The wires 14 may have a wide range of diameters, depending upon the particular size and power requirement specifications involved. Wires as small as .002 inch and smaller have been found to be satisfactory. The diameter of the individual wires, in any event, should be much smaller than one quarter of a wavelength of the vibrations and the length to diameter ratio is most desirably placed at least about 100:1. The use of a large number of fine wires rather than a single rod to transmit vibrations at high power levels per unit area (a wire differing from a rod in that a rod has a length to diameter ratio of greater,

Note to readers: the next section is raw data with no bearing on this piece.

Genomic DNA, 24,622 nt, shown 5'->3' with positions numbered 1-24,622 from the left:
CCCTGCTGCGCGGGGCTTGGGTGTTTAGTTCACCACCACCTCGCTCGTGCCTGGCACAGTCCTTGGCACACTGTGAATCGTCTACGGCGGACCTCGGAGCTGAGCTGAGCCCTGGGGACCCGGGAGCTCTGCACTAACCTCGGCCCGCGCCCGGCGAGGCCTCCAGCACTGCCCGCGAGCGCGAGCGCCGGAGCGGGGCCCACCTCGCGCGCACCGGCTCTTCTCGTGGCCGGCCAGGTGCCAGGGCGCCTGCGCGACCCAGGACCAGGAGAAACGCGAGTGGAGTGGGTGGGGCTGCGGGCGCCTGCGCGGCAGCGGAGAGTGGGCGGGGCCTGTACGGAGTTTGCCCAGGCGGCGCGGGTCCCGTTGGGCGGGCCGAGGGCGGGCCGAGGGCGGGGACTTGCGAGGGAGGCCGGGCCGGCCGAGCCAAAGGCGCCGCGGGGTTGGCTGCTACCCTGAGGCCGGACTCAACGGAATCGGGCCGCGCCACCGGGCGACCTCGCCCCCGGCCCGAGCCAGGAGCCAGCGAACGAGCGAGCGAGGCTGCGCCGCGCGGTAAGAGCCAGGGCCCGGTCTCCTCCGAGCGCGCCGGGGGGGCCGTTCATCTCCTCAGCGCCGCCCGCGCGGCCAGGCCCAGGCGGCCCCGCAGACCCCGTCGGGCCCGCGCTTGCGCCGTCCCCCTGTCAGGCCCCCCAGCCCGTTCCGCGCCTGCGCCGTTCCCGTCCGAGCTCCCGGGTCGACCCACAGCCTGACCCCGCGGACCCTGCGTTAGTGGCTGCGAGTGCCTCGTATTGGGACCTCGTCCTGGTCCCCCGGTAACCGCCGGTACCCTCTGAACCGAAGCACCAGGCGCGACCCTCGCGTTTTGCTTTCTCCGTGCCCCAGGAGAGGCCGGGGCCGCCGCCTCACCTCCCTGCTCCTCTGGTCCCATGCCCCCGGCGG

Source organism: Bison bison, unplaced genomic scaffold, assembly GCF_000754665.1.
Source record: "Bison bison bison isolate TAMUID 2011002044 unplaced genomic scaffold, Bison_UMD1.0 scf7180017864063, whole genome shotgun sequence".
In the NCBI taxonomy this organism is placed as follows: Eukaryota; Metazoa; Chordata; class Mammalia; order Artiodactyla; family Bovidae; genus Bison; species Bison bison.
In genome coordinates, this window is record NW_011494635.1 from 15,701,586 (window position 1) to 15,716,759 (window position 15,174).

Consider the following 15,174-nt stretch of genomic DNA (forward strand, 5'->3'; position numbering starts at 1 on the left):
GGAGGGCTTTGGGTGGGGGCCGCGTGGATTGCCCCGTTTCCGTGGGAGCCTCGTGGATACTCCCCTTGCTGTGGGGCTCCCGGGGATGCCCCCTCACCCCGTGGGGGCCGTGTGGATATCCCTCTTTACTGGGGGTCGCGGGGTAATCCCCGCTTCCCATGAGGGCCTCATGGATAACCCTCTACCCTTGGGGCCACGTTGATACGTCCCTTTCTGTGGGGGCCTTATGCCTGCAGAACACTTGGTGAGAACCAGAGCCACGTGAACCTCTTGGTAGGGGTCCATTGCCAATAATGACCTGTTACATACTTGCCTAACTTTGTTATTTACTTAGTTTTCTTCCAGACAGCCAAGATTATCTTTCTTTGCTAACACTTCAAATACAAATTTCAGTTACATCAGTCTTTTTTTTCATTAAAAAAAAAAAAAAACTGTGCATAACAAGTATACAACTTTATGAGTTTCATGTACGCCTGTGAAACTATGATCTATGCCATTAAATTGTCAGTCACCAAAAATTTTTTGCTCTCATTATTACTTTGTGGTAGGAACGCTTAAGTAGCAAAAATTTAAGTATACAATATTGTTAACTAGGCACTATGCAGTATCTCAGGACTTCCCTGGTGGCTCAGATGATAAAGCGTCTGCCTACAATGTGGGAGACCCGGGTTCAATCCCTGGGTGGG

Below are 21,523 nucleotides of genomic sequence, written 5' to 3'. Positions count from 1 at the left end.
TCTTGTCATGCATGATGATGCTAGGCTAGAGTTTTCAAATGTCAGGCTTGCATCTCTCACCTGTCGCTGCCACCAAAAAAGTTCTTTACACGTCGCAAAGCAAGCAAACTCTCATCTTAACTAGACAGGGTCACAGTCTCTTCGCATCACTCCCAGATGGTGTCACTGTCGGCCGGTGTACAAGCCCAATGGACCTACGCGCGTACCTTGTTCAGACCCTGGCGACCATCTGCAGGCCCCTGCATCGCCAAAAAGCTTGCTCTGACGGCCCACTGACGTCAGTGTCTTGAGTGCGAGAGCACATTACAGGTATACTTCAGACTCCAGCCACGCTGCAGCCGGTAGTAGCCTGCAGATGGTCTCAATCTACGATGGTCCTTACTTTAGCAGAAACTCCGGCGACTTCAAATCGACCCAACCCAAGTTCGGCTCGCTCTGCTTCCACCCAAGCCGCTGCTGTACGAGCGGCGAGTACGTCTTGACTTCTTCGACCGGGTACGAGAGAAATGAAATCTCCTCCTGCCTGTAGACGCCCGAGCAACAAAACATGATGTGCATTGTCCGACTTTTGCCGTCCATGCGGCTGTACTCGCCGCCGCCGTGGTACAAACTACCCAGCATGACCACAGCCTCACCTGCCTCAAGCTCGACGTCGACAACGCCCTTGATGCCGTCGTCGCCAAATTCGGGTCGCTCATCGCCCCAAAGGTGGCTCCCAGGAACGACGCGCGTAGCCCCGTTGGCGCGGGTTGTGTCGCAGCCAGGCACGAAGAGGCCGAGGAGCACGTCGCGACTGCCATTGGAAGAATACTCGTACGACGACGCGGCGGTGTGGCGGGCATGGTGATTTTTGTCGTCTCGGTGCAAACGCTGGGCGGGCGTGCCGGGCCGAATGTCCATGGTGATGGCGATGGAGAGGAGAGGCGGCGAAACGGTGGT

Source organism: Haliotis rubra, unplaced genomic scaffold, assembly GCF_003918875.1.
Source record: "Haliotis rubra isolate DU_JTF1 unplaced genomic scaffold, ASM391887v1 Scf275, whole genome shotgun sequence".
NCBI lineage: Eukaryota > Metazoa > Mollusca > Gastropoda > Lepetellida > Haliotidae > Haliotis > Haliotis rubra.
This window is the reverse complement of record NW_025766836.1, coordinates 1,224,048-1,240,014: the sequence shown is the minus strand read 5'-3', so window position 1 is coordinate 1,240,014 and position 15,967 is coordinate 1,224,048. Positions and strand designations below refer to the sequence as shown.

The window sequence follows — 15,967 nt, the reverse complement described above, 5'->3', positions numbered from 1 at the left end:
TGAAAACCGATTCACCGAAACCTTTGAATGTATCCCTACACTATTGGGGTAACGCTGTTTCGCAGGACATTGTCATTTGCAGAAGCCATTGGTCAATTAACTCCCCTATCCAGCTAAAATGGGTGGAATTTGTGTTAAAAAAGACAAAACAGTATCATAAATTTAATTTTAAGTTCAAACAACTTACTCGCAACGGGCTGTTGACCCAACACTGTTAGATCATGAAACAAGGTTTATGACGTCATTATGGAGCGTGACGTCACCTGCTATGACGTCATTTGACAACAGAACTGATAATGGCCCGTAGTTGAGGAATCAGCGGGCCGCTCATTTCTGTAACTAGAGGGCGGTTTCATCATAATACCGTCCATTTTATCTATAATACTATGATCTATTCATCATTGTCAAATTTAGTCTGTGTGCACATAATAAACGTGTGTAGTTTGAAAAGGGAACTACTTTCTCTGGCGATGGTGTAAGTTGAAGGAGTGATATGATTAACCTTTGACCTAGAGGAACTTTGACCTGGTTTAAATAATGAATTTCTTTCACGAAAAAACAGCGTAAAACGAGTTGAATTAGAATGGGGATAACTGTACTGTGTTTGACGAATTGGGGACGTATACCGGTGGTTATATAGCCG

than about 2:1 and much less than about 25:1 whereas a wire has a length to diameter ratio of at least about 25:1) distributes energy in such a way that the individual wires carry only a small proportional part of the energy and will not readily fracture at a high power level per unit area, and the sonic wave energy transmitted is principally in the form of longitudinal waves rather than in undesired transverse waves which create shear forces of large magnitudes. To minimize transfer of energy to the surrounding medium the wires must be surrounded by a medium such as air having an acoustic impedance much different than the wires acoustic impedance. For example, where the wires are surrounded by air, as little as 0.004% of the energy in the wire is transmitted into the air. If the surrounding medium were water, as much as 12% of the energy being transmitted in the wire could be lost to the surrounding medium. Steel having an acoustic impedance of 475x10 whereas air has an acoustic impedance of 41.3 (a ratio of about 1 to 100,000).